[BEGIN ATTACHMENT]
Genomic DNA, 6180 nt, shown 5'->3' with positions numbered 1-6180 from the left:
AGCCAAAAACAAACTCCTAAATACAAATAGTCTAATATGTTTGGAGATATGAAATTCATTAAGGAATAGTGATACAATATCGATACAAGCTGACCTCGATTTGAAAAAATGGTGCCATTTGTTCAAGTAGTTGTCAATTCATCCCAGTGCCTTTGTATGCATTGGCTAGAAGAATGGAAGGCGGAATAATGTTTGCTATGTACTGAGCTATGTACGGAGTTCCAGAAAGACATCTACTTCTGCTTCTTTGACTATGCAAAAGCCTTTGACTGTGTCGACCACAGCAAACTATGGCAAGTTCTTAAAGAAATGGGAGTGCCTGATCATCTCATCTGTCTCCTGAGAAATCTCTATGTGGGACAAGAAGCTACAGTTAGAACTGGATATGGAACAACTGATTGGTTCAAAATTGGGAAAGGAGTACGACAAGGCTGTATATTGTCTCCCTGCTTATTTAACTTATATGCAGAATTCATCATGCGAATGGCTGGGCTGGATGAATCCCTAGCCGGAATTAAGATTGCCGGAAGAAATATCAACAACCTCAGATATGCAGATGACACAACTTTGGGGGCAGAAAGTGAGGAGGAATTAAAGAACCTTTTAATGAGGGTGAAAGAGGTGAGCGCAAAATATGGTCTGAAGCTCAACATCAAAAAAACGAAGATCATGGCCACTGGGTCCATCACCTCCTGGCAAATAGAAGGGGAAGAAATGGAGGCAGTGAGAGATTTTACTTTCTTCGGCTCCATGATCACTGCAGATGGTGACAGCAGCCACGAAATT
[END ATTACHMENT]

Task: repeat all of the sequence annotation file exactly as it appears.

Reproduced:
Genomic DNA, 6180 nt, shown 5'->3' with positions numbered 1-6180 from the left:
AGCCAAAAACAAACTCCTAAATACAAATAGTCTAATATGTTTGGAGATATGAAATTCATTAAGGAATAGTGATACAATATCGATACAAGCTGACCTCGATTTGAAAAAATGGTGCCATTTGTTCAAGTAGTTGTCAATTCATCCCAGTGCCTTTGTATGCATTGGCTAGAAGAATGGAAGGCGGAATAATGTTTGCTATGTACTGAGCTATGTACGGAGTTCCAGAAAGACATCTACTTCTGCTTCTTTGACTATGCAAAAGCCTTTGACTGTGTCGACCACAGCAAACTATGGCAAGTTCTTAAAGAAATGGGAGTGCCTGATCATCTCATCTGTCTCCTGAGAAATCTCTATGTGGGACAAGAAGCTACAGTTAGAACTGGATATGGAACAACTGATTGGTTCAAAATTGGGAAAGGAGTACGACAAGGCTGTATATTGTCTCCCTGCTTATTTAACTTATATGCAGAATTCATCATGCGAATGGCTGGGCTGGATGAATCCCTAGCCGGAATTAAGATTGCCGGAAGAAATATCAACAACCTCAGATATGCAGATGACACAACTTTGGGGGCAGAAAGTGAGGAGGAATTAAAGAACCTTTTAATGAGGGTGAAAGAGGTGAGCGCAAAATATGGTCTGAAGCTCAACATCAAAAAAACGAAGATCATGGCCACTGGGTCCATCACCTCCTGGCAAATAGAAGGGGAAGAAATGGAGGCAGTGAGAGATTTTACTTTCTTCGGCTCCATGATCACTGCAGATGGTGACAGCAGCCACGAAATT